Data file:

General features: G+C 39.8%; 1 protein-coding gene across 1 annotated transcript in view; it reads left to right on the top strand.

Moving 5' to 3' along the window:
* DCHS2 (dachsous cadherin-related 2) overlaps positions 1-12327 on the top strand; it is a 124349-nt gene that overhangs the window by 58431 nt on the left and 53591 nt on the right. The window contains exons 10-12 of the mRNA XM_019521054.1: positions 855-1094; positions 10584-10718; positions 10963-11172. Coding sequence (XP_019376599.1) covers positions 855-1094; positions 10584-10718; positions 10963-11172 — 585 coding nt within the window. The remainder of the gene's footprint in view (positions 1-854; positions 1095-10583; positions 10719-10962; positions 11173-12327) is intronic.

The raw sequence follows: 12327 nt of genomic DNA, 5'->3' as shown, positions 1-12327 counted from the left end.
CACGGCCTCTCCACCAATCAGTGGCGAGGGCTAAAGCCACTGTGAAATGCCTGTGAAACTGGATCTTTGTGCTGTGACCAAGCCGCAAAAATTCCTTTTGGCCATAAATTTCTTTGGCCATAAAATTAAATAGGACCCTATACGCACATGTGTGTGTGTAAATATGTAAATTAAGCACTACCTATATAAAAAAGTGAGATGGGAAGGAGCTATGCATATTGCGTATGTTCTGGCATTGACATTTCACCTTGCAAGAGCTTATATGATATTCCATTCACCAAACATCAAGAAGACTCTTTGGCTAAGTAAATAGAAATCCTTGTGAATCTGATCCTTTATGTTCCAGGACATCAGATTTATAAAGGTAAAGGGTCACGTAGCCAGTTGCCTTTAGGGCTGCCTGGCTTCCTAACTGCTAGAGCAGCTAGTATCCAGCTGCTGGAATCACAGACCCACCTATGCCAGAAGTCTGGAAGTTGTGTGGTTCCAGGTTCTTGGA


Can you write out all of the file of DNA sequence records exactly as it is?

General features: G+C 39.8%; 1 protein-coding gene across 1 annotated transcript in view; it reads left to right on the top strand.

Moving 5' to 3' along the window:
* DCHS2 (dachsous cadherin-related 2) overlaps positions 1-12327 on the top strand; it is a 124349-nt gene that overhangs the window by 58431 nt on the left and 53591 nt on the right. The window contains exons 10-12 of the mRNA XM_019521054.1: positions 855-1094; positions 10584-10718; positions 10963-11172. Coding sequence (XP_019376599.1) covers positions 855-1094; positions 10584-10718; positions 10963-11172 — 585 coding nt within the window. The remainder of the gene's footprint in view (positions 1-854; positions 1095-10583; positions 10719-10962; positions 11173-12327) is intronic.

The raw sequence follows: 12327 nt of genomic DNA, 5'->3' as shown, positions 1-12327 counted from the left end.
CACGGCCTCTCCACCAATCAGTGGCGAGGGCTAAAGCCACTGTGAAATGCCTGTGAAACTGGATCTTTGTGCTGTGACCAAGCCGCAAAAATTCCTTTTGGCCATAAATTTCTTTGGCCATAAAATTAAATAGGACCCTATACGCACATGTGTGTGTGTAAATATGTAAATTAAGCACTACCTATATAAAAAAGTGAGATGGGAAGGAGCTATGCATATTGCGTATGTTCTGGCATTGACATTTCACCTTGCAAGAGCTTATATGATATTCCATTCACCAAACATCAAGAAGACTCTTTGGCTAAGTAAATAGAAATCCTTGTGAATCTGATCCTTTATGTTCCAGGACATCAGATTTATAAAGGTAAAGGGTCACGTAGCCAGTTGCCTTTAGGGCTGCCTGGCTTCCTAACTGCTAGAGCAGCTAGTATCCAGCTGCTGGAATCACAGACCCACCTATGCCAGAAGTCTGGAAGTTGTGTGGTTCCAGGTTCTTGGA